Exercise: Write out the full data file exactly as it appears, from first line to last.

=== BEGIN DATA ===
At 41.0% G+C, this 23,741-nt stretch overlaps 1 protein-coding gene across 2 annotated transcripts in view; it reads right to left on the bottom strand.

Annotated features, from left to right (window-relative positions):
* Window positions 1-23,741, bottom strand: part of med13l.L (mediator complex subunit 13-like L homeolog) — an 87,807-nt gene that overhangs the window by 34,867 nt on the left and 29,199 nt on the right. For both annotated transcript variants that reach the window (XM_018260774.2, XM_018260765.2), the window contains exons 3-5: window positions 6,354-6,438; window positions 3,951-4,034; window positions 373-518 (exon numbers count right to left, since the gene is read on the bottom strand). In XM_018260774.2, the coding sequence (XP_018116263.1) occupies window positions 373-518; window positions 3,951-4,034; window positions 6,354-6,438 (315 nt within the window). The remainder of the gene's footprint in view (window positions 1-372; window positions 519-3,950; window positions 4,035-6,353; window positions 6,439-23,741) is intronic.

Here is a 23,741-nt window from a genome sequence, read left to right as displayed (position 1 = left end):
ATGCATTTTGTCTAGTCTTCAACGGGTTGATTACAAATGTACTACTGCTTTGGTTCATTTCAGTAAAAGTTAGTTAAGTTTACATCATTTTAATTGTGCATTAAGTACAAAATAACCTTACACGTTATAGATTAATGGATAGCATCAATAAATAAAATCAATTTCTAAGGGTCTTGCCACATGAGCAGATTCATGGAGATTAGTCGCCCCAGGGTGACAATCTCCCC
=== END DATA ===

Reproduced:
At 41.0% G+C, this 23,741-nt stretch overlaps 1 protein-coding gene across 2 annotated transcripts in view; it reads right to left on the bottom strand.

Annotated features, from left to right (window-relative positions):
* Window positions 1-23,741, bottom strand: part of med13l.L (mediator complex subunit 13-like L homeolog) — an 87,807-nt gene that overhangs the window by 34,867 nt on the left and 29,199 nt on the right. For both annotated transcript variants that reach the window (XM_018260774.2, XM_018260765.2), the window contains exons 3-5: window positions 6,354-6,438; window positions 3,951-4,034; window positions 373-518 (exon numbers count right to left, since the gene is read on the bottom strand). In XM_018260774.2, the coding sequence (XP_018116263.1) occupies window positions 373-518; window positions 3,951-4,034; window positions 6,354-6,438 (315 nt within the window). The remainder of the gene's footprint in view (window positions 1-372; window positions 519-3,950; window positions 4,035-6,353; window positions 6,439-23,741) is intronic.

Here is a 23,741-nt window from a genome sequence, read left to right as displayed (position 1 = left end):
ATGCATTTTGTCTAGTCTTCAACGGGTTGATTACAAATGTACTACTGCTTTGGTTCATTTCAGTAAAAGTTAGTTAAGTTTACATCATTTTAATTGTGCATTAAGTACAAAATAACCTTACACGTTATAGATTAATGGATAGCATCAATAAATAAAATCAATTTCTAAGGGTCTTGCCACATGAGCAGATTCATGGAGATTAGTCGCCCCAGGGTGACAATCTCCCC